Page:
Gov’t backs digital screens

China moving faster than U.S., Japan and Europe

SHANGHAI — Industry insiders are cautiously optimistic about China’s rapid adoption of digital film production and screening. With RMB20 million ($2.4 million) of government money already spent by the China Film Group (CFG) on the first batch of 13 digital cinemas, and $4.8 million in reserve, some are predicting the Chinese digital film industry could overtake the U.S. within a year. Doubts remain, however.

“Some government officials are still worried about the technology,” comments one well-placed source. “They have bought so much already, and it could all be out of date very soon if the industry standards change. The other main concern is about the business model. It’s fine to experiment with digital technology, as many countries are starting to do. But it’s definitely a risk.”

CFG’s pot of cash is earmarked for a further planned 35 screens, to be completed by the end of the year. Depending on their success, a further $17 million will become available for stage two of construction, which will consist of 40-70 more screens by the end of 2003. The U.S. has roughly 70 digital screens nationwide.

“China is moving much faster than Europe, Japan or the U.S. on this issue,” the source says. “Those countries are all in the process of debating it. They are asking questions like, ‘We haven’t yet got industry standards … who will pay for it all?’ But in China, what the government says goes.”

The incentive of a government-created industry is already attracting the private sector and regional film bodies. In Shanghai, three of the current four digital screens have received no government money. As is often the case in China, control of content is a huge concern for the government. The standard encryption technology — AES Rijndael — is not available outside the U.S. due to export restrictions. China already has the decryption tools necessary to screen AES-protected films from abroad, but has yet to resolve its own security concerns.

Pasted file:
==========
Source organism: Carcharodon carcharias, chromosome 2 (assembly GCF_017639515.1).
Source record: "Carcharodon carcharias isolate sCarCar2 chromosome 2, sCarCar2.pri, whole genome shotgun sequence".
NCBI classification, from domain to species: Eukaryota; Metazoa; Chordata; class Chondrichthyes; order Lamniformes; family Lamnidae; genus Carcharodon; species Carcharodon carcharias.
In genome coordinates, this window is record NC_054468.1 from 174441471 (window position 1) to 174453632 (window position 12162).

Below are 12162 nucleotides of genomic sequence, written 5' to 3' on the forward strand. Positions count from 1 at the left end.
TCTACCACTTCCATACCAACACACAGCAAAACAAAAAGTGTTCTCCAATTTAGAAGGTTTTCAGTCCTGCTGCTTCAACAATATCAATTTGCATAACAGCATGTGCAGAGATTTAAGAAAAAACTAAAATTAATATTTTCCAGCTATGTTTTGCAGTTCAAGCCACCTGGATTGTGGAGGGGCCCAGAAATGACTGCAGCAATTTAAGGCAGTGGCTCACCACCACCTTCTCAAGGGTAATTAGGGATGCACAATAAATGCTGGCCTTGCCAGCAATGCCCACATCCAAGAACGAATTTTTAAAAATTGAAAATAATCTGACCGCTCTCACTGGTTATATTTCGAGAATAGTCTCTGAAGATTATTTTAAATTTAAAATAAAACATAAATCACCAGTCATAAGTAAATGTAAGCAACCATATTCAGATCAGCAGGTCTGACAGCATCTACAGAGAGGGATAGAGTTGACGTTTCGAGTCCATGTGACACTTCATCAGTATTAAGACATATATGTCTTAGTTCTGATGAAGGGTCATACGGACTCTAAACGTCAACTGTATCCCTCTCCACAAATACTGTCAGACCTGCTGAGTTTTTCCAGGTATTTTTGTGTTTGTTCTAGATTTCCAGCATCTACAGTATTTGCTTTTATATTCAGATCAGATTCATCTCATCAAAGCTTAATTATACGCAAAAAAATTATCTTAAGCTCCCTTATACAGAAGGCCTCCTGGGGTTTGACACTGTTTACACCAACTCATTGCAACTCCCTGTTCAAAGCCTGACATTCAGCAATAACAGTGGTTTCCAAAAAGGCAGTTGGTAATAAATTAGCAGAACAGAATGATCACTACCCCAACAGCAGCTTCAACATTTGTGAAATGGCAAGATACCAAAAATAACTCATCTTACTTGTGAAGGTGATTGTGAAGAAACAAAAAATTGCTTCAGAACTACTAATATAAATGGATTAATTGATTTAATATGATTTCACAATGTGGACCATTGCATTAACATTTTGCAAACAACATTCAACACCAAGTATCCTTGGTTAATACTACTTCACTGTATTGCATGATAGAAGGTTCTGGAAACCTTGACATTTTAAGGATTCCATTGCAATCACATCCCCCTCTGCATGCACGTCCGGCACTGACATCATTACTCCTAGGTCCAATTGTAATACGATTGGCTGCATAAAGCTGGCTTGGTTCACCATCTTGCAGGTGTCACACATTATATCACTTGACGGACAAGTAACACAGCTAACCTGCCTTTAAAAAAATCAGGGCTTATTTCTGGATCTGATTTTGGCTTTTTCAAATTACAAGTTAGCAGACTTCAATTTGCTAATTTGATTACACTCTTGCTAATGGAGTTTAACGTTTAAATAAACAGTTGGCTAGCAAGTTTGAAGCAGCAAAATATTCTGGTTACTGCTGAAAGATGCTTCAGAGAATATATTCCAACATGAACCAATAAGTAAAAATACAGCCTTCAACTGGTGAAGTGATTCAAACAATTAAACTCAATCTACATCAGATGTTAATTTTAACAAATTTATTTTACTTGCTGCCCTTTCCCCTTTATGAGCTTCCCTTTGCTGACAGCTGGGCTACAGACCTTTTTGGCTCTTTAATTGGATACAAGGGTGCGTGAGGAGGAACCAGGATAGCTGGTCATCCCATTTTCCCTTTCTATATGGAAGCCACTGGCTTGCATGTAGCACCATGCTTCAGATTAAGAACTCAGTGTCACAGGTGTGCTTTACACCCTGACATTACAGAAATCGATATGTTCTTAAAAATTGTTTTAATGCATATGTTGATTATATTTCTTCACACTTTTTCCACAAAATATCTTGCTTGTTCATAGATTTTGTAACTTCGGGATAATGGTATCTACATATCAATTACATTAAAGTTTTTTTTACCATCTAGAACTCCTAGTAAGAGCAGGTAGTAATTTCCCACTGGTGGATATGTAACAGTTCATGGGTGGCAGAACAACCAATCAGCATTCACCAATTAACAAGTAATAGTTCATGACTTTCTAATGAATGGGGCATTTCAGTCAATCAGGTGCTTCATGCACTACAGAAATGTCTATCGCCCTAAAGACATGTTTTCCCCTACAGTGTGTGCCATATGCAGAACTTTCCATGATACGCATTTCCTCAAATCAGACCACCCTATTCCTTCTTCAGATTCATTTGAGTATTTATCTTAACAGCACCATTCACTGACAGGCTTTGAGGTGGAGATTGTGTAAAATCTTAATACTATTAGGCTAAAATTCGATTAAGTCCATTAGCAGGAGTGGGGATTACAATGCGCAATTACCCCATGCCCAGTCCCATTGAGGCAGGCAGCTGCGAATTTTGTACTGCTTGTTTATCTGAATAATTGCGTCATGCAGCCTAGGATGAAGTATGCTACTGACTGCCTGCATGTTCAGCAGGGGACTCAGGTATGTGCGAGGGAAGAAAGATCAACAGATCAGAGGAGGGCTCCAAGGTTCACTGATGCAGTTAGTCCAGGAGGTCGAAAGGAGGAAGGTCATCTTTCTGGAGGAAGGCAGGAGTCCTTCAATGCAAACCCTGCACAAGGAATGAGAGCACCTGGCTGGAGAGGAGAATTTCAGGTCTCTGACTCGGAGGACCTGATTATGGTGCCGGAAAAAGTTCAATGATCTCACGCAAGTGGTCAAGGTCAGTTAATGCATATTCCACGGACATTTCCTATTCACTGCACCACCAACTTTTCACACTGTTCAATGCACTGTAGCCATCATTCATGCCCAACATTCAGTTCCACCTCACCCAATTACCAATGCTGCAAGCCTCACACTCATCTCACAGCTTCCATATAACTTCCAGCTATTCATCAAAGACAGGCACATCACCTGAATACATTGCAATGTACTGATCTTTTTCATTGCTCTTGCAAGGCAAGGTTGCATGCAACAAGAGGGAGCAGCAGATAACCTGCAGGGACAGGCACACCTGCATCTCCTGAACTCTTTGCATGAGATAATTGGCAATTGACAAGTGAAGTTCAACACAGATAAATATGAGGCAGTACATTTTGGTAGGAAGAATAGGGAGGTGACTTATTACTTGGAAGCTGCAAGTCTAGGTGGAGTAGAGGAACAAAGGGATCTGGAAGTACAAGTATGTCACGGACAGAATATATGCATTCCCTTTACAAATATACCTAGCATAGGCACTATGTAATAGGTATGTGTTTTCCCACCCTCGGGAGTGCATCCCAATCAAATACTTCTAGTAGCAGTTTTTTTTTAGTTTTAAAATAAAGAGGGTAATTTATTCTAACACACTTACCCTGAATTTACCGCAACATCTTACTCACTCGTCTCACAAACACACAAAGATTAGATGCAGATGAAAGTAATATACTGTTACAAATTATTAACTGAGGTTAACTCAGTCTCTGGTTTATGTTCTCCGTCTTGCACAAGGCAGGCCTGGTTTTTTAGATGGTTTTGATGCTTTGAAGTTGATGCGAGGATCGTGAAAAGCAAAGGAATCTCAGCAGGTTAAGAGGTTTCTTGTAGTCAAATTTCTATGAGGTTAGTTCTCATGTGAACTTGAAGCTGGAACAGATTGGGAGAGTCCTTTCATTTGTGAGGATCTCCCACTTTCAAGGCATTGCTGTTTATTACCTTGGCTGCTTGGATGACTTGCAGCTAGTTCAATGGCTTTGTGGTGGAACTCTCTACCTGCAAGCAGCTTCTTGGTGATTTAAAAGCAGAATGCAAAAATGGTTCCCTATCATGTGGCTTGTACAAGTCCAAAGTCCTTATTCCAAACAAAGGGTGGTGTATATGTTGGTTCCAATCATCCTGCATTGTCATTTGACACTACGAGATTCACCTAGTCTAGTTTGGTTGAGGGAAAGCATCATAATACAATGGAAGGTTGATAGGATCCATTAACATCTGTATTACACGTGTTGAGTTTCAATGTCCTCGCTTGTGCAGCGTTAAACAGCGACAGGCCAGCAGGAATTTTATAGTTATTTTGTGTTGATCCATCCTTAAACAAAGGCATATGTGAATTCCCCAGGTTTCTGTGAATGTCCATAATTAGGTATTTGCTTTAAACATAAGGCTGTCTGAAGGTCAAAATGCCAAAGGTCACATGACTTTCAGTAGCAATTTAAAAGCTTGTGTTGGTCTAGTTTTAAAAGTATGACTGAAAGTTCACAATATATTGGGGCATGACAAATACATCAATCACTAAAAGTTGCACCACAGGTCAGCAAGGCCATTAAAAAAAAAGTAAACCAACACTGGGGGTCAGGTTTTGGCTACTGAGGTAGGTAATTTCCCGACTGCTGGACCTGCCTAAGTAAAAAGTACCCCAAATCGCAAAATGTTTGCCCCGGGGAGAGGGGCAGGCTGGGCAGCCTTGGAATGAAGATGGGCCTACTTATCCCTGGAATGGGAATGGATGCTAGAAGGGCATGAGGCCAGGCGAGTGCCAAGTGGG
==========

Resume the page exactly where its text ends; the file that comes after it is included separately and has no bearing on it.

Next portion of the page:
“On this issue, China and the U.S. are united for once,” notes the source. “U.S. studios are determined to protect their down-the-line revenue from piracy. The Chinese are worried that if they don’t control the technology, anyone can sneak programming into China.”

Chief among concerns however remains the quantity of content available. Is there enough to fuel a new industry? “Star Wars: Episode II — Attack of the Clones” was the first foreign film to have a run on the digital screens. “Ice Age” is next up. With digital prints unofficially falling outside the yearly foreign quota of 20 films, there is incentive for more to come. The key issue, however, is local content.

The first domestic digital film, “Heavenly Grasslands,” was produced by Hua Long Digital Prods. this summer and released on the 13 digital screens (see review, page 32). Shanghai Film Group has also leapt to the challenge, with four or five digital films in production. One of them, set in the Himalayas and titled “Rescue in the Highlands,” is being helmed by Zhang Yimou’s classmate Zhang Jianya (“Crash Landing,” “Happy Angels.”)

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